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Castle Freak - dir: Stuart Gordon

Starring: Jeffrey Combs, Barbara Crampton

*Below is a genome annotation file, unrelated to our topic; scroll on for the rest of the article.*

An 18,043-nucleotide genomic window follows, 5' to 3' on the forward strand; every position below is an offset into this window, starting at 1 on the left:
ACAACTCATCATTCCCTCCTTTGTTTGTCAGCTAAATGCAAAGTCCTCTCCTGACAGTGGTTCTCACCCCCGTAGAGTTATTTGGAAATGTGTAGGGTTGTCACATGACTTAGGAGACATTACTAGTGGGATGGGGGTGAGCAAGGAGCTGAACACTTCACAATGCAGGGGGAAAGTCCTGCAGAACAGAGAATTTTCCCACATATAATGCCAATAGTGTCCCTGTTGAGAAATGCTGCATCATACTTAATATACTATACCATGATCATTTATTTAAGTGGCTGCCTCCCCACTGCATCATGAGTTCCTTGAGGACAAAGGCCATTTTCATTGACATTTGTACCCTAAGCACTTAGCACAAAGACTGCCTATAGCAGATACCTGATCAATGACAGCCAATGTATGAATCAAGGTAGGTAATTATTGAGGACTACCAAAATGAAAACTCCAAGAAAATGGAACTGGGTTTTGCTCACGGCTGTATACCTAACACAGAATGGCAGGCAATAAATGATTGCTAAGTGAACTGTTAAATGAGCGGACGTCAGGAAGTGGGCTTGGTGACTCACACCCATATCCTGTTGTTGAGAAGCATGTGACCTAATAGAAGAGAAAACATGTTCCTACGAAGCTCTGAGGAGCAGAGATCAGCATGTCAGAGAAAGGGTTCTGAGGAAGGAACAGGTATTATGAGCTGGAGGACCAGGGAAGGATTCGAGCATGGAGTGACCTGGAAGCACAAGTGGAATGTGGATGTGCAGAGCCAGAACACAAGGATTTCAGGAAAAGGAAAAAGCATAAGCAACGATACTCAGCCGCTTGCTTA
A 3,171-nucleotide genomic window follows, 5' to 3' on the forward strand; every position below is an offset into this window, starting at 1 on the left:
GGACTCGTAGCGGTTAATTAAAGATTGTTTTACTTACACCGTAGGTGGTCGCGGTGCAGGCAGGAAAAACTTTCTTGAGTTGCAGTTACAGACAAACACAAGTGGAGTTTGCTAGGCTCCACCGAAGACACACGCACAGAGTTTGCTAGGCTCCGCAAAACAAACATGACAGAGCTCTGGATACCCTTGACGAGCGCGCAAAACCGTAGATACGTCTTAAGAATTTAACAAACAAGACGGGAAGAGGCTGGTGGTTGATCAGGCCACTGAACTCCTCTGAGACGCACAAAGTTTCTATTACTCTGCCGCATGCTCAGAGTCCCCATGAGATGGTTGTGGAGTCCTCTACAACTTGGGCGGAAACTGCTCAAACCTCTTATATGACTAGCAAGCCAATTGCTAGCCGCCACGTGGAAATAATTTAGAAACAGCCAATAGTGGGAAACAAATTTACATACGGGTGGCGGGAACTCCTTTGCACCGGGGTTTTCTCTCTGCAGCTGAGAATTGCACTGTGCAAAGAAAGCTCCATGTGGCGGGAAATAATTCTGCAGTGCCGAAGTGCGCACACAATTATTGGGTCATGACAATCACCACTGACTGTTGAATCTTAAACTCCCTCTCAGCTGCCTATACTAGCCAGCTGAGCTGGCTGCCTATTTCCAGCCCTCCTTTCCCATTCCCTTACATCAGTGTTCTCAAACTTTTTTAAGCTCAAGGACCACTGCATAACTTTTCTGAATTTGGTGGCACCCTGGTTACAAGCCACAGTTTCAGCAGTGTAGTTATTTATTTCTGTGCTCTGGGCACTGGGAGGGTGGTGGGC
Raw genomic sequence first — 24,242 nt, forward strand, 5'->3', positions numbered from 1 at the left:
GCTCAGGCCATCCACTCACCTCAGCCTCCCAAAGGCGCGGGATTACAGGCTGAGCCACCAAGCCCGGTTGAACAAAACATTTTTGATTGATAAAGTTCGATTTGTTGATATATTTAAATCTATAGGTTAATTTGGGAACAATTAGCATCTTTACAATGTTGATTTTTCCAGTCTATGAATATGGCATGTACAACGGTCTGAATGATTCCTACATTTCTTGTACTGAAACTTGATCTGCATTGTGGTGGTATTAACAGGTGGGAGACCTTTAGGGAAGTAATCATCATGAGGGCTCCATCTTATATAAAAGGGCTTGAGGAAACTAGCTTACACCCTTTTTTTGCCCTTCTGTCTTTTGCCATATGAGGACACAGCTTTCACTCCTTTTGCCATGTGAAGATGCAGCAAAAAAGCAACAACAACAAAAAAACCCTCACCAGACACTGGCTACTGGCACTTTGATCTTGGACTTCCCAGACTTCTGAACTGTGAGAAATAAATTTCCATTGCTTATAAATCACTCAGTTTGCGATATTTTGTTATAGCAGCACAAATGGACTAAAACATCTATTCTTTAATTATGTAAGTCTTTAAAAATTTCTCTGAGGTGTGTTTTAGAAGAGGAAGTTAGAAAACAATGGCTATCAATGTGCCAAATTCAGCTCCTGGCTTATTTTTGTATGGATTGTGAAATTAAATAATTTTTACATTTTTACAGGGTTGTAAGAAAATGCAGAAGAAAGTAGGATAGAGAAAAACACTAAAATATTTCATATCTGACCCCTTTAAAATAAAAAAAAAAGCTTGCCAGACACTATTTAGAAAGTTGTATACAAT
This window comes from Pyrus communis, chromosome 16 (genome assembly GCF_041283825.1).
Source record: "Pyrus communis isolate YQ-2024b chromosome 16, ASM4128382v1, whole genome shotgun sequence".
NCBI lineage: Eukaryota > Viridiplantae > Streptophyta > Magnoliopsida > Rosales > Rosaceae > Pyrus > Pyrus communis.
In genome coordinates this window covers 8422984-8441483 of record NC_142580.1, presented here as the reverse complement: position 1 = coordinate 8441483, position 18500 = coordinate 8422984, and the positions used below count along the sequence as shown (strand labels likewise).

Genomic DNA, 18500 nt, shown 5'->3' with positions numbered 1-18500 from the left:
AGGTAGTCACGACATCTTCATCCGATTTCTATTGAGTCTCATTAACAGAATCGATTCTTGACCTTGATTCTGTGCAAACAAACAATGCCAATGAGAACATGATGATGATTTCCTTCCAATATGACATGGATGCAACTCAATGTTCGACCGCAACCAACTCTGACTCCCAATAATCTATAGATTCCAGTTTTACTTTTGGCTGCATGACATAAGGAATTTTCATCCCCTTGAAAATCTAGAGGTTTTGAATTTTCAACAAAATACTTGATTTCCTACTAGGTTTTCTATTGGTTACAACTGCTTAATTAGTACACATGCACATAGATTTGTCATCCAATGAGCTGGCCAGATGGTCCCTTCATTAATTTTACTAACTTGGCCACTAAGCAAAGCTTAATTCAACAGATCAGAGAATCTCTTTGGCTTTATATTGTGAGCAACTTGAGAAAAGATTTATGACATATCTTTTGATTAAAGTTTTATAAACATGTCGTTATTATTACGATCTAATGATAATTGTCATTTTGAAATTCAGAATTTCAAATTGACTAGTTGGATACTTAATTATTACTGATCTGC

Stuart Gordon's first film, "Re-Animator," (1985) was a cinematic retelling of H.P. Lovecraft's story of the same name, and was cult smash. It established Gordon as a credible director, though one on the fringes of horror, and ensured that most his films from then on would be feature the phrase, "Stuart Gordon's" in the title. "Re-Animator" achieved a lot of its saliency because of its over the top use of gore - blood spatters and organs fly throughout the film - but the punch of such morbidity is softened by the movie’s inherently comic nature. In years that have passed since the film's release, the contention has surfaced in horror fan circles that "Re-Animator" was originally meant to be a serious flick and its excessive bloodletting was not meant to amuse but too shock. The story goes that it wasn't until composer Richard Band devised a somewhat comical score for the film, that the movie's humorous potential was seen. (Had this not happened, it's a safe bet that the “Re-Animator’s” cult success would not have occurred.)